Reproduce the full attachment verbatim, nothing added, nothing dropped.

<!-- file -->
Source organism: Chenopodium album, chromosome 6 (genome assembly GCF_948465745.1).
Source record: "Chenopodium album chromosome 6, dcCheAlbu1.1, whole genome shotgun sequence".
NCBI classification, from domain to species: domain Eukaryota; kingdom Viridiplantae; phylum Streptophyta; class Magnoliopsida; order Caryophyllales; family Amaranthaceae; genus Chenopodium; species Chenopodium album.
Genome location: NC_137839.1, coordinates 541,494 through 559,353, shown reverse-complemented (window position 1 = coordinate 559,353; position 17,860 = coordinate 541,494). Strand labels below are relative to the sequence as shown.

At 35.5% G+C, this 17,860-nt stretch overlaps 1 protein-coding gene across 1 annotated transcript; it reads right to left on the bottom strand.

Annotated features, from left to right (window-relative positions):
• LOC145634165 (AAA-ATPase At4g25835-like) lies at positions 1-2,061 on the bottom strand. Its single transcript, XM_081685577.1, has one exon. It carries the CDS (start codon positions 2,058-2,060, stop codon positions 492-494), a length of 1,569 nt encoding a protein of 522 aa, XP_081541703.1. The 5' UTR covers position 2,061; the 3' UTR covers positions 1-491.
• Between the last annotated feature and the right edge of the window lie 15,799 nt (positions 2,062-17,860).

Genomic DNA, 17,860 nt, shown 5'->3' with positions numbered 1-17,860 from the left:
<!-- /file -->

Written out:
Source organism: Chenopodium album, chromosome 6 (genome assembly GCF_948465745.1).
Source record: "Chenopodium album chromosome 6, dcCheAlbu1.1, whole genome shotgun sequence".
NCBI classification, from domain to species: domain Eukaryota; kingdom Viridiplantae; phylum Streptophyta; class Magnoliopsida; order Caryophyllales; family Amaranthaceae; genus Chenopodium; species Chenopodium album.
Genome location: NC_137839.1, coordinates 541,494 through 559,353, shown reverse-complemented (window position 1 = coordinate 559,353; position 17,860 = coordinate 541,494). Strand labels below are relative to the sequence as shown.

At 35.5% G+C, this 17,860-nt stretch overlaps 1 protein-coding gene across 1 annotated transcript; it reads right to left on the bottom strand.

Annotated features, from left to right (window-relative positions):
• LOC145634165 (AAA-ATPase At4g25835-like) lies at positions 1-2,061 on the bottom strand. Its single transcript, XM_081685577.1, has one exon. It carries the CDS (start codon positions 2,058-2,060, stop codon positions 492-494), a length of 1,569 nt encoding a protein of 522 aa, XP_081541703.1. The 5' UTR covers position 2,061; the 3' UTR covers positions 1-491.
• Between the last annotated feature and the right edge of the window lie 15,799 nt (positions 2,062-17,860).

Genomic DNA, 17,860 nt, shown 5'->3' with positions numbered 1-17,860 from the left: